Antiviral drugs are critical to treating COVID-19, but they need to be tailored at the atomic level to work effectively. In this study, researchers combined the features of clinical drugs to treat hepatitis C and viruses similar to COVID-19, such as SARS-CoV-1. This allowed them to synthesize BBH-1, a promising inhibitor that targets the breakdown of the SARS-CoV-2 virus that causes COVID-19. Inhibitors are drugs that prevent viruses from entering the body, replicating, or otherwise spreading. The researchers characterized samples using X-ray and neutron diffraction techniques to provide atomic-level insights on the structure of the BBH-1 inhibitor and how it binds to the SARS-CoV-2 protein to stop the virus from replicating. The results open routes to designing new drugs for treating COVID-19.
Researchers created an inhibitor (BBH-1) and characterized how the inhibitor interacts with the SARS-Cov-2 protein. This BBH-1 inhibitor is a hybrid—it combines features from previous antiviral treatments for other diseases. The goal was to develop promising drug candidates for treating COVID-19. Neutron and X-ray techniques provided unique atomic structural insights. Together, these techniques allow researchers to map hydrogen atoms and ionizable functional groups. This helps them evaluate how well a candidate inhibitor binds and inhibits SARS-CoV-2 protein. The researchers visualized key part of the binding process and demonstrated it in cell-based assays. The use-inspired approach sheds light on how antiviral drugs interact with the SARS-CoV-2 virus. It also helps show how these drugs can be improved to advance COVID-19 therapeutics for all variants.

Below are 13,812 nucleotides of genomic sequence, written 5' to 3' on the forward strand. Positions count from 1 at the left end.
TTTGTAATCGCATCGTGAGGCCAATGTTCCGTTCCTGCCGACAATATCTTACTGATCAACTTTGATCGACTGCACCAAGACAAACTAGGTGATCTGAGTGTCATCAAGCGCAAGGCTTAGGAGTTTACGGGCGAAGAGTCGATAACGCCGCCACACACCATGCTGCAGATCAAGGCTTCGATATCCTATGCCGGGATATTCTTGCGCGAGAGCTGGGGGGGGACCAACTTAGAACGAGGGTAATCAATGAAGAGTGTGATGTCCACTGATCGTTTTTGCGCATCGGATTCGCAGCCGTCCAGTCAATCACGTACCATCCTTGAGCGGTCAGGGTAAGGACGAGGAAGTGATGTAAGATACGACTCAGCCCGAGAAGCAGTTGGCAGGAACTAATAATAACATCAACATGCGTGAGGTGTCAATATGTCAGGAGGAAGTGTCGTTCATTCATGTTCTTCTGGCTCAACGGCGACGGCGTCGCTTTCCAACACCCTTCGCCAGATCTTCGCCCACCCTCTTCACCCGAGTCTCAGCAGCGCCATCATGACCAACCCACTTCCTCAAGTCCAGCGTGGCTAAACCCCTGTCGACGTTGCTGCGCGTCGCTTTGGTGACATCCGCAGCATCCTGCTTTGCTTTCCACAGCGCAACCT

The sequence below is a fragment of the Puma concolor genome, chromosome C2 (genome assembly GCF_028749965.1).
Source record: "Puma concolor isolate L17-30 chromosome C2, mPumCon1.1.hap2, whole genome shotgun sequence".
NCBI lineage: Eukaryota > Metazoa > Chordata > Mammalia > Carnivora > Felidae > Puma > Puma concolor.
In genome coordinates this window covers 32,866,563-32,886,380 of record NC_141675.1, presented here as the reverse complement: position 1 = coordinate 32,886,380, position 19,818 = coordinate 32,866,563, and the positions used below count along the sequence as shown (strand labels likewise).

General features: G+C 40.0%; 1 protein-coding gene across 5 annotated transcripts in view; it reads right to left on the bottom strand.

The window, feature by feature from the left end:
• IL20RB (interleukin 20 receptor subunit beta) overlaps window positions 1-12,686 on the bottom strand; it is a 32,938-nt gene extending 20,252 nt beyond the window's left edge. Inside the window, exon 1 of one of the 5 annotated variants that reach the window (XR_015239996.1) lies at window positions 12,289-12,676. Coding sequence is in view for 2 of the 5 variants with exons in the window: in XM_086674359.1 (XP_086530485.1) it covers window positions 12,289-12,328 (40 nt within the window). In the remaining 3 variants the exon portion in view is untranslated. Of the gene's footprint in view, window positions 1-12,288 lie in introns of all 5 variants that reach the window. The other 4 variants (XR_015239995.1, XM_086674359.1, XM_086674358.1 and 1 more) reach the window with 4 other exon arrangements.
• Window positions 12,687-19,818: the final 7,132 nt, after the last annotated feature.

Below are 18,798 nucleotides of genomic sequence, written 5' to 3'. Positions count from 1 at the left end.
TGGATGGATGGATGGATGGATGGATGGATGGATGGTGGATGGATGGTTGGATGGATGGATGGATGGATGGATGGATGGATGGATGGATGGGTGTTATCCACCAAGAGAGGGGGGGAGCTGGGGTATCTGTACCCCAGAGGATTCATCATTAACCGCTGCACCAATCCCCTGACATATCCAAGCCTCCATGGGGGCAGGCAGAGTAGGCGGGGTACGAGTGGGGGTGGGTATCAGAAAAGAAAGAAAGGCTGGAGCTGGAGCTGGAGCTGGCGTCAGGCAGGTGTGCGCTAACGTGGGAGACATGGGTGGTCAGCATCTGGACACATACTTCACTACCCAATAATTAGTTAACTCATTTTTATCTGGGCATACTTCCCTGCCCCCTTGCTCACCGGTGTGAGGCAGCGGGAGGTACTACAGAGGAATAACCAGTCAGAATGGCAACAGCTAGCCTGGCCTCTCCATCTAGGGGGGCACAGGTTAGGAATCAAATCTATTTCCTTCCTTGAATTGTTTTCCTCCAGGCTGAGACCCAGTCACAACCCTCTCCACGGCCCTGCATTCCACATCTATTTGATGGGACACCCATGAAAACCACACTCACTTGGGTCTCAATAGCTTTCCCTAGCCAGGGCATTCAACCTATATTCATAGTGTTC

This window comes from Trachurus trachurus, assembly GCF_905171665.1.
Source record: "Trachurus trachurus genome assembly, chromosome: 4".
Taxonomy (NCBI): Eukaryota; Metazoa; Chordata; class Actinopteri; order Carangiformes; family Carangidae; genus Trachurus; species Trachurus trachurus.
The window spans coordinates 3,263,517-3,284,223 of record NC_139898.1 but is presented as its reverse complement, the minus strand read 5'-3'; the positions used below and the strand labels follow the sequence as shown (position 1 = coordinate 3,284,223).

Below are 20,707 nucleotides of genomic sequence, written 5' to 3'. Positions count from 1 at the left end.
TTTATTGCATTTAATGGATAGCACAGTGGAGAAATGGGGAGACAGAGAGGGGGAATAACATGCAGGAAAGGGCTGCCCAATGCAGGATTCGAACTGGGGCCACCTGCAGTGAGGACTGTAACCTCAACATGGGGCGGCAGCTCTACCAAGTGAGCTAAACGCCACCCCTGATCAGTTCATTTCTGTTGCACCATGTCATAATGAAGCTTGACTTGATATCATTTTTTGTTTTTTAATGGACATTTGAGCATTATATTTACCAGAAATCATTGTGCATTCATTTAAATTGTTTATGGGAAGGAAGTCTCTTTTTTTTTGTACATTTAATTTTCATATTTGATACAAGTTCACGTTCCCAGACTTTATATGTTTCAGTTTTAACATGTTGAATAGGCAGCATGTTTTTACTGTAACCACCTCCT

COVID-19 continues to disrupt everyday life, and emerging strains (variants) of the SARS-CoV-2 virus that causes COVID-19 threaten the effectiveness of current vaccines. Antiviral drugs that can be used as therapeutic treatment for patients diagnosed with coronavirus disease remain critical, though few are available. As part of an efficient pathway for designing and developing drugs to combat COVID-19, this study created an inhibitor that targets a specific part of the virus and blocks it from replicating. Such new insights on the fundamental mechanisms at work are important to advancing tailor-made inhibitors at molecular levels.
To enable drug discovery, researchers synthesized a novel inhibitor using a hybrid approach that combines features of several previous antivirals such as for treating hepatitis C. They characterized the results using several DOE Office of Science user facilities, including the Center for Nanophase Materials Sciences, the Spallation Neutron Source, and the High Flux Isotope Reactor, as well as the Institut Laue-Langevin, France. Joint neutron and X-ray techniques made it possible to obtain new atomic-level details of the inhibitor’s interactions with SARS-CoV-2. These results provide critical insights for future drug design for other diseases as well.
Neutron Scattering Division
Oak Ridge National Laboratory
Peter V. Bonnesen
Center for Nanophase Materials Sciences
Oak Ridge National Laboratory
This research used resources at the Center for Nanophase Materials Sciences, the Spallation Neutron Source, and the High Flux Isotope Reactor, all of which are Department of Energy (DOE) Office of Science user facilities under the DOE Office of Science, Basic Energy Sciences program. The research also used resources at the Institut Laue-Langevin, France, and Oak Ridge National Laboratory’s Center for Structural Molecular Biology funded by the DOE Office of Science, Biological and Environmental Research program. Additional support was provided by the National Institutes of Health.
Kneller, D.W., et al., Covalent narlaprevir- and boceprevir-derived hybrid inhibitors of SARS-CoV-2 main protease. Nature Communications 13, 2268 (2022). [DOI: 10.1038/s41467-022-29915-z]